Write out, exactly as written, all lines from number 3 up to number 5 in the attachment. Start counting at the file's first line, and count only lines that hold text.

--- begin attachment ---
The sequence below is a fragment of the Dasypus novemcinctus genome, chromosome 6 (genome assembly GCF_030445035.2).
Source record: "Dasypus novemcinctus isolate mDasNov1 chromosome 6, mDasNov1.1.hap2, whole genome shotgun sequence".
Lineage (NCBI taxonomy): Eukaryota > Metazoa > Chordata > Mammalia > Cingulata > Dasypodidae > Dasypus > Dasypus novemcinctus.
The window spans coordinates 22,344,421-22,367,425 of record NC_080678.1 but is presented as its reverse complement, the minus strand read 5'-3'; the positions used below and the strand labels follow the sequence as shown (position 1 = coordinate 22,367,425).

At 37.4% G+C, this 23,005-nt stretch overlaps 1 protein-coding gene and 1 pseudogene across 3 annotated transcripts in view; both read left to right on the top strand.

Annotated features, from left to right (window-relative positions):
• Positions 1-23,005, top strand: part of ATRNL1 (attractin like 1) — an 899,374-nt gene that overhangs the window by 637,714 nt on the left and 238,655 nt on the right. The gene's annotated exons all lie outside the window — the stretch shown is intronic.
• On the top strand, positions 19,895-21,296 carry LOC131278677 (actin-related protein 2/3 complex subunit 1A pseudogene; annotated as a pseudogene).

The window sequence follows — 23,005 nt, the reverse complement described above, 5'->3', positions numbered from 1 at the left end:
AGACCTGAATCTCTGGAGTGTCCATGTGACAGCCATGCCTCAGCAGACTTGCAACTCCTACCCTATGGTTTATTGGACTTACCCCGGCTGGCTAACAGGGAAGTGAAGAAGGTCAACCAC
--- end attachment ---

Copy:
Lineage (NCBI taxonomy): Eukaryota > Metazoa > Chordata > Mammalia > Cingulata > Dasypodidae > Dasypus > Dasypus novemcinctus.
The window spans coordinates 22,344,421-22,367,425 of record NC_080678.1 but is presented as its reverse complement, the minus strand read 5'-3'; the positions used below and the strand labels follow the sequence as shown (position 1 = coordinate 22,367,425).

At 37.4% G+C, this 23,005-nt stretch overlaps 1 protein-coding gene and 1 pseudogene across 3 annotated transcripts in view; both read left to right on the top strand.